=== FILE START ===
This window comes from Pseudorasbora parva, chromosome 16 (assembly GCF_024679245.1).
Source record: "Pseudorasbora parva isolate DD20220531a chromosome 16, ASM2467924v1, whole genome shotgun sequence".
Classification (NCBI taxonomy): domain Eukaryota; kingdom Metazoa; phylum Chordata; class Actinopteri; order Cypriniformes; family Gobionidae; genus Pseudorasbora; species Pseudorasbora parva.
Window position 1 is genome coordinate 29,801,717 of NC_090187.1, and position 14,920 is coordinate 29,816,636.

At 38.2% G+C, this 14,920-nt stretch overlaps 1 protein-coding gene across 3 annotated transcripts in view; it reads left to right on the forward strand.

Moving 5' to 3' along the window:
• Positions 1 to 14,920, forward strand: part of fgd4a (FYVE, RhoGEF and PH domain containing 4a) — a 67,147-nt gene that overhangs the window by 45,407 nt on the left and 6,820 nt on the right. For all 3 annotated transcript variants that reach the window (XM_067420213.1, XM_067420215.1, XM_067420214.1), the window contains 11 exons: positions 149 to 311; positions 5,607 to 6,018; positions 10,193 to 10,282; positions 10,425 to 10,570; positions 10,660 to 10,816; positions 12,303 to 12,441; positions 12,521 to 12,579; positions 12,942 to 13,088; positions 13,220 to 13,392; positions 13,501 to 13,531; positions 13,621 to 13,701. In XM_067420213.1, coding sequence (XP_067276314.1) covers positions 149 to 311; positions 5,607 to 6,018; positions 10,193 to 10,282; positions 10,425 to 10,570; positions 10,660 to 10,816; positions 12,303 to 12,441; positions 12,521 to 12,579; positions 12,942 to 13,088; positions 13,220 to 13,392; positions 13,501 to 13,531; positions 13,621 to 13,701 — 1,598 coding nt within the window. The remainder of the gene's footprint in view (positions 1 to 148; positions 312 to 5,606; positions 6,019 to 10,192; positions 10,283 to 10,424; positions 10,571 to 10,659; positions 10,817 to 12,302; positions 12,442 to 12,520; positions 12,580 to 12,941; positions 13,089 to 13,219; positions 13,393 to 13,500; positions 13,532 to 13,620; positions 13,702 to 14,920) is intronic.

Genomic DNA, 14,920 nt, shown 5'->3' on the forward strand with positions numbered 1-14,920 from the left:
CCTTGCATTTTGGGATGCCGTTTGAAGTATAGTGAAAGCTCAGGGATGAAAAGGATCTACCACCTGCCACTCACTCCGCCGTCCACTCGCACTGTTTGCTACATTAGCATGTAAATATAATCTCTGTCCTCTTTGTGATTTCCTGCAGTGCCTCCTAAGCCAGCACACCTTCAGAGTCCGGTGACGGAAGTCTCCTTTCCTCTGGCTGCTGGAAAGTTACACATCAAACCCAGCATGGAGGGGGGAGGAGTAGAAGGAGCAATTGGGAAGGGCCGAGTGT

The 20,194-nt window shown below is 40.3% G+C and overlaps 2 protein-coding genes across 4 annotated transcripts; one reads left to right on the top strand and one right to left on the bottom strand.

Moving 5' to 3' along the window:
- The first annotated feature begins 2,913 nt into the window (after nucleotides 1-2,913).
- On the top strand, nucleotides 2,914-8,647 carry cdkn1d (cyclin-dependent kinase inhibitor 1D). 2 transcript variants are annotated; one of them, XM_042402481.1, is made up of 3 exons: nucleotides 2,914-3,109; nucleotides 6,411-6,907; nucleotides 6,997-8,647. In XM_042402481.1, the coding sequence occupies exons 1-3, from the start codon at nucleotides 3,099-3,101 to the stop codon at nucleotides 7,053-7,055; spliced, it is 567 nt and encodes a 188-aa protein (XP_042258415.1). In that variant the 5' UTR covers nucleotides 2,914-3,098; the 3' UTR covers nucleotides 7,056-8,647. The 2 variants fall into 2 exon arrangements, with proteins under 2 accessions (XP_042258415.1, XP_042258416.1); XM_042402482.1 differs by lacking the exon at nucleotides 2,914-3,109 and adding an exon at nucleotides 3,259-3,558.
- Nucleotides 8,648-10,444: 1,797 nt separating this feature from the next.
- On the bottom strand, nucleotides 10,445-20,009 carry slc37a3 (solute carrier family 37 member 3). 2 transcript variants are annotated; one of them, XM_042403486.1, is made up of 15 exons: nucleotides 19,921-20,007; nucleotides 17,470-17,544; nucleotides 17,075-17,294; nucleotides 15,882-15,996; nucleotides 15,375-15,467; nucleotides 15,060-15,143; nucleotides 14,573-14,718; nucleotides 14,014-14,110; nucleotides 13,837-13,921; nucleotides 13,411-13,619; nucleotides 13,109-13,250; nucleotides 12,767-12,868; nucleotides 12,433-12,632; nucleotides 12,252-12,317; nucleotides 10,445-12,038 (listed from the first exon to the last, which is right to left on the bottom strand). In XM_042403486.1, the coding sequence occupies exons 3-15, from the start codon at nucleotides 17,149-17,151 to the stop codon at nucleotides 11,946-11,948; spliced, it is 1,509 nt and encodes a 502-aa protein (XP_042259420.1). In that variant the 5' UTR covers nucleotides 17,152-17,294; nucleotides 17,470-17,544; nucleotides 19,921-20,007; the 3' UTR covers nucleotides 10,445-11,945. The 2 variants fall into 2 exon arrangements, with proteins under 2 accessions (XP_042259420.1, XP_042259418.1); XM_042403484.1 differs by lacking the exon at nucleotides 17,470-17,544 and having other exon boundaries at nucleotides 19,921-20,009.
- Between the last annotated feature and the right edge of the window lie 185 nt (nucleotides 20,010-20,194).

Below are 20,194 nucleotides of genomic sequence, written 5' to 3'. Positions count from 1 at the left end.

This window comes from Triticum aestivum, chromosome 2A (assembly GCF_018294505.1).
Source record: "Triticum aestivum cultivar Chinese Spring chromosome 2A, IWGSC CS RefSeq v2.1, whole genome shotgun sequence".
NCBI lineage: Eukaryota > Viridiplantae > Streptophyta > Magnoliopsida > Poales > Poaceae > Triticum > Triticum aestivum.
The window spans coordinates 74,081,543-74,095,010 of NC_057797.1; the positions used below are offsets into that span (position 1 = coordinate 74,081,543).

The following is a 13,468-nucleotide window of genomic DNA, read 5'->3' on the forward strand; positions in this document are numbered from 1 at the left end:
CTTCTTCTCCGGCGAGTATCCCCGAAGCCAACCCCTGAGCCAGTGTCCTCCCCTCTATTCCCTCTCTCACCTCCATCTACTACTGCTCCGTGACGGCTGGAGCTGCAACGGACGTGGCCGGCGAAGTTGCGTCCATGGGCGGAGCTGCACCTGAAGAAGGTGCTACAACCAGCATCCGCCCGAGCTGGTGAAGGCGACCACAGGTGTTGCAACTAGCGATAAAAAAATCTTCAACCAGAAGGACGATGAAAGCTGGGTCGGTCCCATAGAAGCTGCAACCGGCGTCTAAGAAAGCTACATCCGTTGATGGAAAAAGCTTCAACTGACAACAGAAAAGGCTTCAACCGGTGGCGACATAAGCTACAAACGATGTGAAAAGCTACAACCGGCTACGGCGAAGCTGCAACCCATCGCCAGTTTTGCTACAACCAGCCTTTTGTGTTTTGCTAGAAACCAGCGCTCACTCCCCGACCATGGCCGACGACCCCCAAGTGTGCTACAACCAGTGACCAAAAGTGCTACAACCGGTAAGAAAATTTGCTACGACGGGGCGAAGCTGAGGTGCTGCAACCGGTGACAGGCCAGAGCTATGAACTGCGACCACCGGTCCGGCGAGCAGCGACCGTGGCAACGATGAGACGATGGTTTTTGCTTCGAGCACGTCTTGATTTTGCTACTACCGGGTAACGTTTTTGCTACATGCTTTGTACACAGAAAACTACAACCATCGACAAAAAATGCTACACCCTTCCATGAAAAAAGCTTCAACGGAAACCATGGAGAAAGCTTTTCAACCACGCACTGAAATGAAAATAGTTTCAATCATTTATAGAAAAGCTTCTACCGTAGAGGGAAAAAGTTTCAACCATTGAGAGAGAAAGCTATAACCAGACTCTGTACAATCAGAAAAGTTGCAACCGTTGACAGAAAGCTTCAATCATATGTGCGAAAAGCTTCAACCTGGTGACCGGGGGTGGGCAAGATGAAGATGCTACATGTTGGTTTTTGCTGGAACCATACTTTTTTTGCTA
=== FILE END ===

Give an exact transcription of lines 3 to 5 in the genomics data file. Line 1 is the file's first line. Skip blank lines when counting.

Classification (NCBI taxonomy): domain Eukaryota; kingdom Metazoa; phylum Chordata; class Actinopteri; order Cypriniformes; family Gobionidae; genus Pseudorasbora; species Pseudorasbora parva.
Window position 1 is genome coordinate 29,801,717 of NC_090187.1, and position 14,920 is coordinate 29,816,636.

At 38.2% G+C, this 14,920-nt stretch overlaps 1 protein-coding gene across 3 annotated transcripts in view; it reads left to right on the forward strand.